Most of the Section 8 requirements in Louisiana are outlined by the Department of Housing and Urban Development (HUD), which provides federal funding for this program. However, local public housing agencies (PHAs) are responsible for running this program at the state level. As such, when you file for assistance, your Section 8 eligibility will ultimately be determined by the PHA that processes your application.
The exact Section 8 qualifications can vary depending on where you sign up. For example, the income limits for this program are different throughout Louisiana. To learn more about Section 8 housing eligibility in Louisiana and discover what qualifications you may need to meet before you can apply, read the sections below.
What are the Section 8 requirements in Louisiana?
The basic Louisiana Section 8 qualifications relate to your legal presence in the U.S., family composition and income level. Generally, you can apply for this program if you are a single person or a family.
Families, which are made up of two or more people, can qualify based on income alone. If you are single, you will typically need to fall into one of the following categories in order to meet “family” status:
- Have a disability.
- Be a senior.
- Be displaced from home.
Note that your Section 8 eligibility is generally not affected by your family size or composition. For example, you do not necessarily need to have children or be married to be eligible as a family.
Next, in order to meet the Section 8 qualifications in Louisiana, at least one person in your family must meet the legal presence requirements. Participation in this program is limited to U.S. citizens, U.S. nationals and certain categories of legally-present aliens. Not all non-citizens will qualify.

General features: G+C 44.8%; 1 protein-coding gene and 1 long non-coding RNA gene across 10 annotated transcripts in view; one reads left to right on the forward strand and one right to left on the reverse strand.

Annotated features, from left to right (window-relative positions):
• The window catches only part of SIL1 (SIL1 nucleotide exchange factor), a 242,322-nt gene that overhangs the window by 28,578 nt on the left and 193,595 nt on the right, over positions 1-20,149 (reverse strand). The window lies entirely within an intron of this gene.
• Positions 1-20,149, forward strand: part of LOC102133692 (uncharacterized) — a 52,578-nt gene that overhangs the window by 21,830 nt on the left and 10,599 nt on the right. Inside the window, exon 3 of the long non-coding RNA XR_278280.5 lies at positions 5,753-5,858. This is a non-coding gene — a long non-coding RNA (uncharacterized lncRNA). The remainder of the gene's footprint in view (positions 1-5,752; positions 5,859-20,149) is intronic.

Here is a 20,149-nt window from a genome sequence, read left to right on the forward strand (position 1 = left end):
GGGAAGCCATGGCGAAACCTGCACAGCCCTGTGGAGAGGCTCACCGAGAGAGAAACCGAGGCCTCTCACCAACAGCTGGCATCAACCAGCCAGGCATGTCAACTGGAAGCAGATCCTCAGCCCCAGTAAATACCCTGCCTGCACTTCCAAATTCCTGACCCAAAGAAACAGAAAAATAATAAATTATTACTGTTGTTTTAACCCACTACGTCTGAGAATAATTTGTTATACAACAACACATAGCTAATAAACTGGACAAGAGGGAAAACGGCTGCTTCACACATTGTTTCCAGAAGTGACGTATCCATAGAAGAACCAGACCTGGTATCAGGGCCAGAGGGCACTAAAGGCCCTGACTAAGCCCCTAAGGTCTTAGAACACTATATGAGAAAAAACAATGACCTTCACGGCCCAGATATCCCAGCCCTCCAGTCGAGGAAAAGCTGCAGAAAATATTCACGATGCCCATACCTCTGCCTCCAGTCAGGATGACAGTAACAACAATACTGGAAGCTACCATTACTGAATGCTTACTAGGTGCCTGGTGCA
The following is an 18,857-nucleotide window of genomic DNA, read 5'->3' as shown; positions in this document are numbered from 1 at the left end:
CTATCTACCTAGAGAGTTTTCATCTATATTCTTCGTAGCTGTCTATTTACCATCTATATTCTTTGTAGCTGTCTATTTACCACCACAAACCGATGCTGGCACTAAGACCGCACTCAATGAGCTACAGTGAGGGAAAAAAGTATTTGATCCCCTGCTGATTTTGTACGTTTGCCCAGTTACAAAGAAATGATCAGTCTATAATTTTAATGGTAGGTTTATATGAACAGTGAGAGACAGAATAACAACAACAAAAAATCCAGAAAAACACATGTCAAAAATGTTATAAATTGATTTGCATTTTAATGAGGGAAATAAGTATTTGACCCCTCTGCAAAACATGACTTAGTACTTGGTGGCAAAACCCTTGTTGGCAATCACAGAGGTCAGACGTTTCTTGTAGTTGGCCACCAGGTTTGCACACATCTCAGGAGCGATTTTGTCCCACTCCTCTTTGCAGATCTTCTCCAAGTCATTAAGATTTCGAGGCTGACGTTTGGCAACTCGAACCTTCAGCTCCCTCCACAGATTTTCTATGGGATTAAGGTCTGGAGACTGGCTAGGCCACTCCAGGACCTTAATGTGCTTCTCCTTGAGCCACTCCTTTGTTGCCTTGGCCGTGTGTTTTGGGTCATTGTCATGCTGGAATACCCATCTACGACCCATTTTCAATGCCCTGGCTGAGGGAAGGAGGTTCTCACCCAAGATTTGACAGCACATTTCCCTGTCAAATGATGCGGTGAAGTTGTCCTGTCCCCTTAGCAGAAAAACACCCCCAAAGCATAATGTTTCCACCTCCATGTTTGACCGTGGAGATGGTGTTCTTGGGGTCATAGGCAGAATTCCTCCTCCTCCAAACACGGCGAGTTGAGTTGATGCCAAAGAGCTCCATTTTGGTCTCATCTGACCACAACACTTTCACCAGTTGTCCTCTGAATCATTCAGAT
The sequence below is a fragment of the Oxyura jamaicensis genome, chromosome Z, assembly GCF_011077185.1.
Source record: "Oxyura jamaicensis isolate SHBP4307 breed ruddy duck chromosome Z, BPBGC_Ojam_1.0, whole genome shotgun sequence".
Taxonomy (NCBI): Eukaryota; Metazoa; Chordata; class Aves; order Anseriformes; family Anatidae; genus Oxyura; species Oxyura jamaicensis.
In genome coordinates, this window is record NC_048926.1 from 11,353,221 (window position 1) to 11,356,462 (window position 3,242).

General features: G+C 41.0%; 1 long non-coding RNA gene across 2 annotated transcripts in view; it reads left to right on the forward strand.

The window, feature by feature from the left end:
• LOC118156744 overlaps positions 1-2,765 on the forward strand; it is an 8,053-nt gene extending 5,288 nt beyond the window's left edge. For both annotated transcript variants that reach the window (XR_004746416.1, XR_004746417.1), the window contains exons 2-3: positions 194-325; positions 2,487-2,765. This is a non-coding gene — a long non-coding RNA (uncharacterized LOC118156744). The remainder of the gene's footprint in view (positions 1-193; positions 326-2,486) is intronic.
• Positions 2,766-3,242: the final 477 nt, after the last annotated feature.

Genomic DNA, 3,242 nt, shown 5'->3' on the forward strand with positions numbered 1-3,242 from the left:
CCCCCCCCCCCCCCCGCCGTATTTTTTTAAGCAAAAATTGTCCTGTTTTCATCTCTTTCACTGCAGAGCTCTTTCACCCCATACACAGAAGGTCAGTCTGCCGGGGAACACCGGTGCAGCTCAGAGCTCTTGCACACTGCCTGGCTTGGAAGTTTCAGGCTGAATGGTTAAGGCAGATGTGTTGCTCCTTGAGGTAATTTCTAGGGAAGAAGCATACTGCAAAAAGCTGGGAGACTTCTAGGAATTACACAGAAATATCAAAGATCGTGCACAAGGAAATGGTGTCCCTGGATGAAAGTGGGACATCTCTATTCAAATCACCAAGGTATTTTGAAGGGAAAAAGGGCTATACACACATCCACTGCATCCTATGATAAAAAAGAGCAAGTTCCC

On top of the family status and legal presence requirements, you may need to meet additional rules laid forth by a PHA or landlord. Housing authorities oftentimes have their own Section 8 eligibility criteria, such as making applicants pass a criminal background check. It is also common for PHAs to restrict applicants who are on a lifetime sex offender registry.
If you meet the HUD and PHA Section 8 requirements, keep in mind that landlords may have their own rules as well. For example, landlords may look at your rental history to determine if you are eligible to lease a unit. Learn more about your Section 8 housing eligibility by reading our detailed guide here.
What are the Louisiana Section 8 income limits?
The Section 8 income guidelines in Louisiana can vary depending on where you live in the state. This is because some areas have a higher average income than others. When determining if you meet the Section 8 income limits, a PHA will compare your earnings with the median family income in your city, county or another local area.
Under the Section 8 income guidelines, you must make no more than 50 percent of the median income for the area. In some cases, you can qualify with an income that is up to 80 percent of the median, but this is far less common.
By law, PHAs are required to save the vast majority of their vouchers for families that earn no more than 30 percent of the median income. This increases an extremely low-income family’s chances of being approved for rental assistance.